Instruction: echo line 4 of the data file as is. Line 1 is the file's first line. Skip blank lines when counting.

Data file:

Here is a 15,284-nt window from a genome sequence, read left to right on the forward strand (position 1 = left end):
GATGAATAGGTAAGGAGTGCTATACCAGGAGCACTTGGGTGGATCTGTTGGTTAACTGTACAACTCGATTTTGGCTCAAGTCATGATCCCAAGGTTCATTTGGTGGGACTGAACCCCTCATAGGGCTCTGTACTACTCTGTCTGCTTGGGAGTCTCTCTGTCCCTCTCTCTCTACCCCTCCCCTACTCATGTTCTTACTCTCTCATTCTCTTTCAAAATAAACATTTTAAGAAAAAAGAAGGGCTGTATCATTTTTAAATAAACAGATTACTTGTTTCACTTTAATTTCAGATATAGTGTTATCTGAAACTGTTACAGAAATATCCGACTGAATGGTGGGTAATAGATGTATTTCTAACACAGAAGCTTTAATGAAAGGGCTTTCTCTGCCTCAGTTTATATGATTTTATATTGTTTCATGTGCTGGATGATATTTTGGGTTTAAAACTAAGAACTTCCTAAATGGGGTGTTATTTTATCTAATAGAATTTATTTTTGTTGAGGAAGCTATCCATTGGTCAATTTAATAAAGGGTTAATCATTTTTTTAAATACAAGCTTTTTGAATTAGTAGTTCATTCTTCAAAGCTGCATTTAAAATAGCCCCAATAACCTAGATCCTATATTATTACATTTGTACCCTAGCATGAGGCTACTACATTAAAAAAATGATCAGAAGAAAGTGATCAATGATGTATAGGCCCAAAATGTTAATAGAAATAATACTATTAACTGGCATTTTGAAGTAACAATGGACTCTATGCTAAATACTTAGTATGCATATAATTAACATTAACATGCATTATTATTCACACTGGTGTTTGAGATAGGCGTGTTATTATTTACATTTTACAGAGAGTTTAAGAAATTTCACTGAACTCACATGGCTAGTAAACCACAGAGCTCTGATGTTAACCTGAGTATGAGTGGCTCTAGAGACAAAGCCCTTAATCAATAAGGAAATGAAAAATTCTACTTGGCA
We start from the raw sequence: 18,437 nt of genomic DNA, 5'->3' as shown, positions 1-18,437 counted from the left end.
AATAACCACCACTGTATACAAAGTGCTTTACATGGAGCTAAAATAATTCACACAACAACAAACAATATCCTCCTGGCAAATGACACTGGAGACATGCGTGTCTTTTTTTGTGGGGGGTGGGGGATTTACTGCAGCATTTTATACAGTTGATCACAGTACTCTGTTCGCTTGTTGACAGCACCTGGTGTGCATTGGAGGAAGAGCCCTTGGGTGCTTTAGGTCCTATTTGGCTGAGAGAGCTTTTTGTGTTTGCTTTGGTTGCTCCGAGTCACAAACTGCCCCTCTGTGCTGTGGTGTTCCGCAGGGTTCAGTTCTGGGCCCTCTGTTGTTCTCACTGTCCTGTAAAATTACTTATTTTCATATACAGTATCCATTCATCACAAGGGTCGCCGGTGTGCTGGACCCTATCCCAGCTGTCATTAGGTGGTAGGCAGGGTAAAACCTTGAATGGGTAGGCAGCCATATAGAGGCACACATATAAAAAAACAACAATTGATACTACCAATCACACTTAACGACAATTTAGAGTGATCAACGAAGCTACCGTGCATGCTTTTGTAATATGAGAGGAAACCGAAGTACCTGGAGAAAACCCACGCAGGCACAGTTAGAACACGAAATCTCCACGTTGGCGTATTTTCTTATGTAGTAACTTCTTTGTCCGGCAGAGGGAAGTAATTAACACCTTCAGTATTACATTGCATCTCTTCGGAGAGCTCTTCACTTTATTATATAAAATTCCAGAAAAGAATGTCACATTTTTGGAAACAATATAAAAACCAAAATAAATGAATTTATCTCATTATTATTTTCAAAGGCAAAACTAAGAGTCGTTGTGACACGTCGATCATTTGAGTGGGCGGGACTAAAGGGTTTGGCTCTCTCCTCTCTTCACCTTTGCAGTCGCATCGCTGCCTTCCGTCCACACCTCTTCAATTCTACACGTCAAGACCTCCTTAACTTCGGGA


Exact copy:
AATAACCACCACTGTATACAAAGTGCTTTACATGGAGCTAAAATAATTCACACAACAACAAACAATATCCTCCTGGCAAATGACACTGGAGACATGCGTGTCTTTTTTTGTGGGGGGTGGGGGATTTACTGCAGCATTTTATACAGTTGATCACAGTACTCTGTTCGCTTGTTGACAGCACCTGGTGTGCATTGGAGGAAGAGCCCTTGGGTGCTTTAGGTCCTATTTGGCTGAGAGAGCTTTTTGTGTTTGCTTTGGTTGCTCCGAGTCACAAACTGCCCCTCTGTGCTGTGGTGTTCCGCAGGGTTCAGTTCTGGGCCCTCTGTTGTTCTCACTGTCCTGTAAAATTACTTATTTTCATATACAGTATCCATTCATCACAAGGGTCGCCGGTGTGCTGGACCCTATCCCAGCTGTCATTAGGTGGTAGGCAGGGTAAAACCTTGAATGGGTAGGCAGCCATATAGAGGCACACATATAAAAAAACAACAATTGATACTACCAATCACACTTAACGACAATTTAGAGTGATCAACGAAGCTACCGTGCATGCTTTTGTAATATGAGAGGAAACCGAAGTACCTGGAGAAAACCCACGCAGGCACAGTTAGAACACGAAATCTCCACGTTGGCGTATTTTCTTATGTAGTAACTTCTTTGTCCGGCAGAGGGAAGTAATTAACACCTTCAGTATTACATTGCATCTCTTCGGAGAGCTCTTCACTTTATTATATAAAATTCCAGAAAAGAATGTCACATTTTTGGAAACAATATAAAAACCAAAATAAATGAATTTATCTCATTATTATTTTCAAAGGCAAAACTAAGAGTCGTTGTGACACGTCGATCATTTGAGTGGGCGGGACTAAAGGGTTTGGCTCTCTCCTCTCTTCACCTTTGCAGTCGCATCGCTGCCTTCCGTCCACACCTCTTCAATTCTACACGTCAAGACCTCCTTAACTTCGGGA